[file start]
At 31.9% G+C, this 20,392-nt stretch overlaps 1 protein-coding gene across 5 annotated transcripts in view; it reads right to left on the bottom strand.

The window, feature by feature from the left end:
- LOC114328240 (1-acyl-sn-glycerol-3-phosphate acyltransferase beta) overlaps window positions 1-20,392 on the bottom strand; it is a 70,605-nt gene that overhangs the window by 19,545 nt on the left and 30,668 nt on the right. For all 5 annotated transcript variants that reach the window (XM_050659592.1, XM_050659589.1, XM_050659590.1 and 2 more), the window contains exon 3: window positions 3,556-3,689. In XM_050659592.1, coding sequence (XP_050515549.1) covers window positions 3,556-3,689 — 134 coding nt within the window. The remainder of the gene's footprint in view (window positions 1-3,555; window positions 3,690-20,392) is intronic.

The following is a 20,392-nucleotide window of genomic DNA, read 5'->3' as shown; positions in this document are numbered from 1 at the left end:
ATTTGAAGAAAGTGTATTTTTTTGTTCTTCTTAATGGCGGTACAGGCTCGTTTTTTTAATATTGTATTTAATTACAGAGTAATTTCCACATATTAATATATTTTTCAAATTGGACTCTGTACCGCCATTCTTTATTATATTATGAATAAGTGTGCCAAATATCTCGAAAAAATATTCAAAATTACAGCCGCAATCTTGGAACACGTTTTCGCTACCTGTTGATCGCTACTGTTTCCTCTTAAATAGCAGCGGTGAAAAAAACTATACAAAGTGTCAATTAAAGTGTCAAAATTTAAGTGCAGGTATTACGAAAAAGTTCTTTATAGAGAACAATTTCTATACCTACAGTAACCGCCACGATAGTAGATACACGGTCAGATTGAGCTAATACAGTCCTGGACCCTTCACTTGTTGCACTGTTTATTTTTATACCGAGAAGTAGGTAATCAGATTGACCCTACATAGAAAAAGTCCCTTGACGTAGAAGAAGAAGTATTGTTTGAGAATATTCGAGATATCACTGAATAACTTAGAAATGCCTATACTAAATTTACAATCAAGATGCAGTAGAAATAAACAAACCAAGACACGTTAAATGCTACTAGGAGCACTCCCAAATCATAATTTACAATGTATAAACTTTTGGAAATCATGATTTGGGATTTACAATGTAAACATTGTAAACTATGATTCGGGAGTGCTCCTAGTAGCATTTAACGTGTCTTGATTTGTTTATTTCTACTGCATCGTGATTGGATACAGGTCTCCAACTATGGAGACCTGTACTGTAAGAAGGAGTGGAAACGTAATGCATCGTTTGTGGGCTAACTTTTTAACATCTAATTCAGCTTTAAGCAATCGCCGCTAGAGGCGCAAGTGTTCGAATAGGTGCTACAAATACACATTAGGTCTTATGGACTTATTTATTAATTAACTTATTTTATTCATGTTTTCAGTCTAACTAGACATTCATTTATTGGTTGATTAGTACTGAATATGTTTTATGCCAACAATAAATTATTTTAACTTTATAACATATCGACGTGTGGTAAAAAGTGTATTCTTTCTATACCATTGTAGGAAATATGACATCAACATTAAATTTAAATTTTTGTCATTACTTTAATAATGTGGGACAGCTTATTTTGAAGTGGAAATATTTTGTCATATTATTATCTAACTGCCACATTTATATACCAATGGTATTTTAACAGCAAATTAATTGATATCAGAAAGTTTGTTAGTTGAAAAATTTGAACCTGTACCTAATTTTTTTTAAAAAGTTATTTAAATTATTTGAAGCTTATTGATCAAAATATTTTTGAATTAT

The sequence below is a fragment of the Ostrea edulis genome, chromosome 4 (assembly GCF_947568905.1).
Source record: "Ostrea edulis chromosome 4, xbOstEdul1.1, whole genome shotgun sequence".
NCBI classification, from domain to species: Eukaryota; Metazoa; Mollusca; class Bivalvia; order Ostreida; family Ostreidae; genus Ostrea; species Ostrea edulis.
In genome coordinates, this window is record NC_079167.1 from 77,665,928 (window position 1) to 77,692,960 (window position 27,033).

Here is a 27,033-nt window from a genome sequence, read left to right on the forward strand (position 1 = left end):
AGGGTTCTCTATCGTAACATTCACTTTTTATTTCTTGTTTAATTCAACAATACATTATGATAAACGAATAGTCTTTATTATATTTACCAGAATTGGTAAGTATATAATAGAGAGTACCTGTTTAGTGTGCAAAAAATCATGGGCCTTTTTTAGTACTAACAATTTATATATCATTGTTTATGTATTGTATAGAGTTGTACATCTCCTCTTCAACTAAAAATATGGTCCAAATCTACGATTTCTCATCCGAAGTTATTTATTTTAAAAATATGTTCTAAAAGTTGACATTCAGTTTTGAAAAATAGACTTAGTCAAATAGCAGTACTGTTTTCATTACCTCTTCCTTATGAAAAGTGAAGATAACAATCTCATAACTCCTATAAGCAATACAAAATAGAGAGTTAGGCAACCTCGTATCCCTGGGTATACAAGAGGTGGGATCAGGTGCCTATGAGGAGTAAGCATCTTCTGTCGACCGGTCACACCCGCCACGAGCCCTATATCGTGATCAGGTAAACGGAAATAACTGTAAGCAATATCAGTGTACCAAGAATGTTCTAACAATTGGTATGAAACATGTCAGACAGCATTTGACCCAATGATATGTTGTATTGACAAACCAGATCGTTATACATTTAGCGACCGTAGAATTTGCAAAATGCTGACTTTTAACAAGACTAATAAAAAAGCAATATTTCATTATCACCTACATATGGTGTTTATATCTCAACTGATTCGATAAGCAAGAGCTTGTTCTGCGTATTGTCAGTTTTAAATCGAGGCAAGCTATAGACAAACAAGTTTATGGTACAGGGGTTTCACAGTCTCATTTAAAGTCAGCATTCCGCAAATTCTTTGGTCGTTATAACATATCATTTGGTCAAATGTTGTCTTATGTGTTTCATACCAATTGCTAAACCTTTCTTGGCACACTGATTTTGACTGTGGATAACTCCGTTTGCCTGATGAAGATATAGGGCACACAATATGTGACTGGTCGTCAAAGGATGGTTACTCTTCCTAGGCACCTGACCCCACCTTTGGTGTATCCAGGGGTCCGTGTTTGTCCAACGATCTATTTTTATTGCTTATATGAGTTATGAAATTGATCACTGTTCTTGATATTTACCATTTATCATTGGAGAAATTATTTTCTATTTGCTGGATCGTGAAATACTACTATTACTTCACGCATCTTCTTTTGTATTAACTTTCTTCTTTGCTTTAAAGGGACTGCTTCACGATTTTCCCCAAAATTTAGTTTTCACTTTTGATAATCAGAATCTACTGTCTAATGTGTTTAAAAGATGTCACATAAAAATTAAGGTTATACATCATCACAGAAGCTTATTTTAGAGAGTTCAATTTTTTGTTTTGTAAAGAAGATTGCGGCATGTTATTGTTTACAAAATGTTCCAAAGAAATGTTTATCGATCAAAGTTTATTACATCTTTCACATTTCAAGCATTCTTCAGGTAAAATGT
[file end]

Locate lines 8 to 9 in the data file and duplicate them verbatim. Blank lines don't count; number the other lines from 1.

NCBI classification, from domain to species: Eukaryota; Metazoa; Mollusca; class Bivalvia; order Ostreida; family Ostreidae; genus Ostrea; species Ostrea edulis.
In genome coordinates, this window is record NC_079167.1 from 77,665,928 (window position 1) to 77,692,960 (window position 27,033).